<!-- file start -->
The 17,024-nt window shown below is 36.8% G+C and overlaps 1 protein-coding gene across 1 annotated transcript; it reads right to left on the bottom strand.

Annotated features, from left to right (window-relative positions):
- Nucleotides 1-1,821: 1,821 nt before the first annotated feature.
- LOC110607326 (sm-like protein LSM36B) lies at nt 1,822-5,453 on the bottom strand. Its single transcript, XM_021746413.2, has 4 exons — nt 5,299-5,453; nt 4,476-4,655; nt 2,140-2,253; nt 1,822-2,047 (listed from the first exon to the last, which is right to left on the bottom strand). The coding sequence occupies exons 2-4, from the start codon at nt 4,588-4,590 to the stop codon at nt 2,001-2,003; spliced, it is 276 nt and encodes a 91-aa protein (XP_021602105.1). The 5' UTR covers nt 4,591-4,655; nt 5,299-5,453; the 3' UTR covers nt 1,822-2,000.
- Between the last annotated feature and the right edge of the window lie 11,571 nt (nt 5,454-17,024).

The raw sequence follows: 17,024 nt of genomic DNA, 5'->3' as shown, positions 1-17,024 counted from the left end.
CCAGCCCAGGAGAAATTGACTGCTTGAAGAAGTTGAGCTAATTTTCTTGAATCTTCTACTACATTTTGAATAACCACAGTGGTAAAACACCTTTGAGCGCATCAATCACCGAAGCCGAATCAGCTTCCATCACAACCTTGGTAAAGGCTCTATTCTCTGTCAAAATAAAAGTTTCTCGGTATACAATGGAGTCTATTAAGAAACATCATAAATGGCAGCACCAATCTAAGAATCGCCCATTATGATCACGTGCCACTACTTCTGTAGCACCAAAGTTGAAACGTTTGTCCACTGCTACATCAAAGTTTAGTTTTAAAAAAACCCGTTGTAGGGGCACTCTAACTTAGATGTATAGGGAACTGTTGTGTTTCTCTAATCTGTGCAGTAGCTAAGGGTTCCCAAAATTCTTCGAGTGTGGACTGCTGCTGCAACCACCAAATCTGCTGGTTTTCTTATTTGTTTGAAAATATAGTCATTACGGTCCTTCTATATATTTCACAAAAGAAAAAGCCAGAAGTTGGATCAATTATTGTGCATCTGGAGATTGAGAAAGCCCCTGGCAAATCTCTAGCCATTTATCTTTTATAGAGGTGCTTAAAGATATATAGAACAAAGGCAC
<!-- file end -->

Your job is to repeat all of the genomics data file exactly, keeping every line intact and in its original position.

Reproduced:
The 17,024-nt window shown below is 36.8% G+C and overlaps 1 protein-coding gene across 1 annotated transcript; it reads right to left on the bottom strand.

Annotated features, from left to right (window-relative positions):
- Nucleotides 1-1,821: 1,821 nt before the first annotated feature.
- LOC110607326 (sm-like protein LSM36B) lies at nt 1,822-5,453 on the bottom strand. Its single transcript, XM_021746413.2, has 4 exons — nt 5,299-5,453; nt 4,476-4,655; nt 2,140-2,253; nt 1,822-2,047 (listed from the first exon to the last, which is right to left on the bottom strand). The coding sequence occupies exons 2-4, from the start codon at nt 4,588-4,590 to the stop codon at nt 2,001-2,003; spliced, it is 276 nt and encodes a 91-aa protein (XP_021602105.1). The 5' UTR covers nt 4,591-4,655; nt 5,299-5,453; the 3' UTR covers nt 1,822-2,000.
- Between the last annotated feature and the right edge of the window lie 11,571 nt (nt 5,454-17,024).

The raw sequence follows: 17,024 nt of genomic DNA, 5'->3' as shown, positions 1-17,024 counted from the left end.
CCAGCCCAGGAGAAATTGACTGCTTGAAGAAGTTGAGCTAATTTTCTTGAATCTTCTACTACATTTTGAATAACCACAGTGGTAAAACACCTTTGAGCGCATCAATCACCGAAGCCGAATCAGCTTCCATCACAACCTTGGTAAAGGCTCTATTCTCTGTCAAAATAAAAGTTTCTCGGTATACAATGGAGTCTATTAAGAAACATCATAAATGGCAGCACCAATCTAAGAATCGCCCATTATGATCACGTGCCACTACTTCTGTAGCACCAAAGTTGAAACGTTTGTCCACTGCTACATCAAAGTTTAGTTTTAAAAAAACCCGTTGTAGGGGCACTCTAACTTAGATGTATAGGGAACTGTTGTGTTTCTCTAATCTGTGCAGTAGCTAAGGGTTCCCAAAATTCTTCGAGTGTGGACTGCTGCTGCAACCACCAAATCTGCTGGTTTTCTTATTTGTTTGAAAATATAGTCATTACGGTCCTTCTATATATTTCACAAAAGAAAAAGCCAGAAGTTGGATCAATTATTGTGCATCTGGAGATTGAGAAAGCCCCTGGCAAATCTCTAGCCATTTATCTTTTATAGAGGTGCTTAAAGATATATAGAACAAAGGCAC